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Cancer J. 2009 Sep-Oct;15(5):431-4. doi: 10.1097/PPO.0b013e3181bd0431.

Other paradigms: randomized discontinuation trial design.

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  • 1From the Departments of Medicine and Surgery, Sections of Hematology/Oncology and Urology, University of Chicago, Chicago, IL, USA. wstadler@medicine.bsd.uchicago.edu

Abstract

Phase II oncologic clinical trials for agents that are mainly growth inhibitory and benefit only a selected patient population are challenging. The randomized discontinuation trial design is one approach by which this can be accomplished. A broad patient population is enrolled and all patients receive the investigational agent. Those with tumor shrinkage sufficient to be deemed of likely clinical significance after a prespecified period continue treatment, those with growth sufficient to be deemed clinically adverse and those with toxicity discontinue, and the remaining patients with "stable disease" are randomized to continue or discontinue therapy in a double-blind manner. The primary end point is the fraction of patients who remain progression free after an additional postrandomization period or the time to progression after randomization. By enriching for a possible sensitive population and then testing whether this was due to the agent or selection of an indolent disease group, the randomized discontinuation trial design efficiently assesses the putative growth inhibitory properties of an investigational agent and furthermore minimizes the number of patients exposed to placebo.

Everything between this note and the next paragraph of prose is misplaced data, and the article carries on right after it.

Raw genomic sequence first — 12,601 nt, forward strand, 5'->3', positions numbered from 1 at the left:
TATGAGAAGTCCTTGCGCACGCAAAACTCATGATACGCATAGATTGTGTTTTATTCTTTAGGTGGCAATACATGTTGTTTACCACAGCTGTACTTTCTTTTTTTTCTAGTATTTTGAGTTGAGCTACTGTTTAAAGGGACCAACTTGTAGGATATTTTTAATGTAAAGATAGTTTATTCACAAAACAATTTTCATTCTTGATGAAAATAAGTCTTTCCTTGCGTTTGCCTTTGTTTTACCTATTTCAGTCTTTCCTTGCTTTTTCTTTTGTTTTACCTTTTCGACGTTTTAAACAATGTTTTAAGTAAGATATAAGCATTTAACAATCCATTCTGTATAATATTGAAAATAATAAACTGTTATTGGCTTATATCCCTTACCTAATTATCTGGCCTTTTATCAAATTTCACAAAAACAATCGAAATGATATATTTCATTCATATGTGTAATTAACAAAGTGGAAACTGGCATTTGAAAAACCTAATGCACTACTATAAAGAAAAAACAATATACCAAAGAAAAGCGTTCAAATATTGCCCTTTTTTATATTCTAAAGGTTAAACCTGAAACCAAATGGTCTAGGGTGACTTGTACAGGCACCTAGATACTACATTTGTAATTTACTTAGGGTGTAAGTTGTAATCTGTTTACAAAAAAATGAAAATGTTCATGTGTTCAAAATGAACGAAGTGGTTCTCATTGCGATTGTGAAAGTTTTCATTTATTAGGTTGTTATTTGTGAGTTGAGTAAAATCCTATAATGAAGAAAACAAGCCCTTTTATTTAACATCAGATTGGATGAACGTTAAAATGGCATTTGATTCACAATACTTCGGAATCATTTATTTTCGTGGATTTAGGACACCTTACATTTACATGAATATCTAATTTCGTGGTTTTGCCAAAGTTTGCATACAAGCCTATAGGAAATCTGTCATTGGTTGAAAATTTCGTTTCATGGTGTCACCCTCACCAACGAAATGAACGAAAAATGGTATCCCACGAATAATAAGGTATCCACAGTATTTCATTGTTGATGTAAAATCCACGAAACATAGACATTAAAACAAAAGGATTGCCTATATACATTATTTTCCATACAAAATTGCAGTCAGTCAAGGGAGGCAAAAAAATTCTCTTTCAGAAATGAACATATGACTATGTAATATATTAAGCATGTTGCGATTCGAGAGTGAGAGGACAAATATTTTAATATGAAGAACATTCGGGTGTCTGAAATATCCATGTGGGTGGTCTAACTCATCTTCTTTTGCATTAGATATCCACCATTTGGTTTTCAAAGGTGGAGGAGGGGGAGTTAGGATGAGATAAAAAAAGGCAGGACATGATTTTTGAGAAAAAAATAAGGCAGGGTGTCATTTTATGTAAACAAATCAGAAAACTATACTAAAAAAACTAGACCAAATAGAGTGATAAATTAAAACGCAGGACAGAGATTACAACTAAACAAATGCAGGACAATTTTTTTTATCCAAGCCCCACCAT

PMID:
19826364
[PubMed - indexed for MEDLINE]
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